MANILA – Albay Rep. Joey Salceda, chairman of the House’s Ways and Means Committee, said Monday the test, trace, isolate and treat approach is critical as the country considers the possibility of easing its strict quarantine restrictions.
In a 70-page report to President Rodrigo Duterte, Salceda said “exhaustive” tracing and quick turnaround testing would have a more positive impact in reducing the spread of the coronavirus disease (Covid-19) than mobility factors, such as another extension of the enhanced community quarantine (ECQ).
Salceda said that the ECQ over areas with a high chance of outbreak served to buy the country “invaluable time” to boost its healthcare capacity, change its social behavior, and arrest the growth of infections until testing capabilities were developed.
“We can justifiably say that the country is now better prepared for the consequences of general quarantine with better testing and tracing than it is for the impacts of more extensions of enhanced community quarantine on economic ecosystems,” Salceda said.
“We need tools other than ECQ extensions. We need to really be exhaustive with testing and tracing. The national strategy has to shift to one where we leave no stone unturned when it comes to testing and tracing,” he added.
He stressed that the tradeoffs, at this stage, point to a shift to a general community quarantine (GCQ), given that lockdown extensions without a comprehensive plan moving forward will cause “very deep cuts” in the economy.
“By exhaustive, I mean to say, find every positive case actively. Test every possible contact. And then find the positives among the contacts. And the trace. Ad infinitum. Until isolation of hypothetical cases exceeds 90 percent,” he said.
He said the modeling study shows that a 50-percent reduction in mobility and a 90-percent isolation tendency for the infected yields the highest impact.
“It’s likely that we reduced mobility in the workplace by as much as 70 percent during ECQ and as much as 80 percent in transport. We can adjust up, so that reduction only becomes 50 percent, provided we can keep isolation tendency at 90 percent,” Salceda said.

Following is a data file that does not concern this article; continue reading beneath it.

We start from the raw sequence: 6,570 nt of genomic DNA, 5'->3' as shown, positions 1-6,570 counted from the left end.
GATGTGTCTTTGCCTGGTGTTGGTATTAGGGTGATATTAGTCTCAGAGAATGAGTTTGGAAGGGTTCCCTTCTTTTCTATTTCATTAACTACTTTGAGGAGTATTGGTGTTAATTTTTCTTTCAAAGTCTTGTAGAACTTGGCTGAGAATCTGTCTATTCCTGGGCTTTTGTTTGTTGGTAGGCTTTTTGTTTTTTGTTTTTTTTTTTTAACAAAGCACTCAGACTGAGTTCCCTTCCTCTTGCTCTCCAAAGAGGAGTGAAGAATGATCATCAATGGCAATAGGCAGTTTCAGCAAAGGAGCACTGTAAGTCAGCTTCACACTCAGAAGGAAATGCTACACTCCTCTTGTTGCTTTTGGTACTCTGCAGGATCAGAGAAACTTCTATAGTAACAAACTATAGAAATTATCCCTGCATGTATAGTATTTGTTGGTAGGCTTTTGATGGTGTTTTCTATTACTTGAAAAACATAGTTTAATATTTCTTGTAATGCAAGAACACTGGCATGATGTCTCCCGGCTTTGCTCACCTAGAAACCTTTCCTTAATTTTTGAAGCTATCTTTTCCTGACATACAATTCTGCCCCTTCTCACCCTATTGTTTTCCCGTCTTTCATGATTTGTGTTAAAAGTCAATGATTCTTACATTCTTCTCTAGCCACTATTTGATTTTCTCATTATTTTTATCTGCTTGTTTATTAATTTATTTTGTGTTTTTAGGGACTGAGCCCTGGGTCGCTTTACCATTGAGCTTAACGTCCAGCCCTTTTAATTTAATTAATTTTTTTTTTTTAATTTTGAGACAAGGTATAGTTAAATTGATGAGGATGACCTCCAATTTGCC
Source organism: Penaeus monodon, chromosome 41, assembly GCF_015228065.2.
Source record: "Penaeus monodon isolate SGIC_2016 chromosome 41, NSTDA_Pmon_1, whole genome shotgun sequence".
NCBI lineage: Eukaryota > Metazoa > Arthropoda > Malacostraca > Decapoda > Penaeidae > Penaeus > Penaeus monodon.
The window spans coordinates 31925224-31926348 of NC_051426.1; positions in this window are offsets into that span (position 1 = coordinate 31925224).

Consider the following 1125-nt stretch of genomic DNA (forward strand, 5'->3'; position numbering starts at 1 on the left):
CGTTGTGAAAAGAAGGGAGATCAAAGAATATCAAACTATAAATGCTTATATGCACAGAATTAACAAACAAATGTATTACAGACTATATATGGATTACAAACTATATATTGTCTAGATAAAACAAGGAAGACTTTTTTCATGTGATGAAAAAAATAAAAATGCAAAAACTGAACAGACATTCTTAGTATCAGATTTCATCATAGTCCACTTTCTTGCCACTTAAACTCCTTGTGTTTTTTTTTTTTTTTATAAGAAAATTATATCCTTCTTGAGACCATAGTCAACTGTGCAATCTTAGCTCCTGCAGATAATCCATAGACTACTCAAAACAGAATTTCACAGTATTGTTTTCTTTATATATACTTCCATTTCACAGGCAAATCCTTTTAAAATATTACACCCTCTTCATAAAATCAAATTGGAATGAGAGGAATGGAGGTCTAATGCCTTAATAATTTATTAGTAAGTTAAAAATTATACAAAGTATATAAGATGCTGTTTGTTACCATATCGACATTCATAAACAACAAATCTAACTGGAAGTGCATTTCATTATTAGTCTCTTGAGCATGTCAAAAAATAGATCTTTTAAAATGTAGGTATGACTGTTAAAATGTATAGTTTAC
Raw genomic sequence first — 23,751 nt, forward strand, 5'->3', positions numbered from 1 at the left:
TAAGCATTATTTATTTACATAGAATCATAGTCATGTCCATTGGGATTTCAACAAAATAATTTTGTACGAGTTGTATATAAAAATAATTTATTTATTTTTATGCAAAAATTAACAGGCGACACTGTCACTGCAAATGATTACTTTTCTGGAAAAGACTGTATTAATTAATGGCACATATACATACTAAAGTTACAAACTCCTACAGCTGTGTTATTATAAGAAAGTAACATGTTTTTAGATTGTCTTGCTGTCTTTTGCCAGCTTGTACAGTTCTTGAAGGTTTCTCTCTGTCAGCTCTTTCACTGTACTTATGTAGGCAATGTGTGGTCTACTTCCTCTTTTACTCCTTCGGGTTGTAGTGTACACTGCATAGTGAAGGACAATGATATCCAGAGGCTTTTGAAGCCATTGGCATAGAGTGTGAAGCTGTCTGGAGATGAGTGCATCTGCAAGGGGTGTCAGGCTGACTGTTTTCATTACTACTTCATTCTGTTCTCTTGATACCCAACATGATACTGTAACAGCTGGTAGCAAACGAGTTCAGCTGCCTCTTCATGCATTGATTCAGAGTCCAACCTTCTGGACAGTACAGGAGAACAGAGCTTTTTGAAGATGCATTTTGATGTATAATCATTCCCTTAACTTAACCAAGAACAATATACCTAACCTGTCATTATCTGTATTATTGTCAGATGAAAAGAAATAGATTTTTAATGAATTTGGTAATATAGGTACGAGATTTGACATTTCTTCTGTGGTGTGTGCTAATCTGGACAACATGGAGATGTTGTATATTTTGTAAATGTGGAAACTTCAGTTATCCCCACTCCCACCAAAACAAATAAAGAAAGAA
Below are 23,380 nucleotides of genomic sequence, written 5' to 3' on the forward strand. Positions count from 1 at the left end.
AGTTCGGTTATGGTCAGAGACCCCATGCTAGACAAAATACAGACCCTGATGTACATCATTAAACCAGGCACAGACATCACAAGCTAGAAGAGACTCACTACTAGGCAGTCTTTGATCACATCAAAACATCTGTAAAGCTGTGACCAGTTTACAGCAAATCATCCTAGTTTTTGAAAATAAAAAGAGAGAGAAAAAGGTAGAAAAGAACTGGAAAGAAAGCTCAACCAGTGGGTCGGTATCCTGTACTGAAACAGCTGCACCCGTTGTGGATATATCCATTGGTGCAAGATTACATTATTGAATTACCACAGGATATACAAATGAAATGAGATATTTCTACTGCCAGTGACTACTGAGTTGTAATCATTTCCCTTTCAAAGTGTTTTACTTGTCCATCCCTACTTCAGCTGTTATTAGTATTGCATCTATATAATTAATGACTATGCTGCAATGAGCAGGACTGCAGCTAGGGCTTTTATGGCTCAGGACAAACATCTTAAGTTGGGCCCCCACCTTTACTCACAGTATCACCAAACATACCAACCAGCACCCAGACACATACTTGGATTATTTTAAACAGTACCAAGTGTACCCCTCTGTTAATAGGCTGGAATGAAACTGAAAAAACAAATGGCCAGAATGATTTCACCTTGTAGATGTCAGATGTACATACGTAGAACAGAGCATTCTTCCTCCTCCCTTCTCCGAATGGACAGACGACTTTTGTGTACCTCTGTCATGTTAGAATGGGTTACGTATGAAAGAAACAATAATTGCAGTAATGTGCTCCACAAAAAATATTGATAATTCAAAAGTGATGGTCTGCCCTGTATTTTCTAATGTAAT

He noted that the most important figure is the number of tests per case, citing that the top countries that handled the pandemic well were those that conducted the highest number of tests per case.
Salceda said the country may need to perform around 48,000 tests per day or at least 1.4 million tests over the next 30 days to actively seek cases.
“To be very effective in isolating all cases, we must begin actively finding where the cases are, as opposed to waiting for the symptomatic to suspect infection and report themselves, when self-reporting has become less likely no thanks to widespread stigmatization of Covid-19 suspects,” he said.
“Our estimates indicate that the best regime is a reduction in mobility and an increase in isolation to near 100 percent levels will decisively flatten the infection curve,” Salceda added.
Salceda pushed for a “systems-based” approach as opposed to “relying on individuals to behave well or communities to be able to contain the pandemic on their own.”
“You need significant investments in good systems: transport, healthcare, labor, and communications. The whole shift to ‘a new normal’, with the expectation that people will behave well, shifts the burden of defeating the disease on individuals,” he said.
“That approach may work on lifestyle diseases. It will not work on a pandemic. As is obvious in the international comparatives, Covid-19 spares countries with good systems,” he added. (IA/PNA)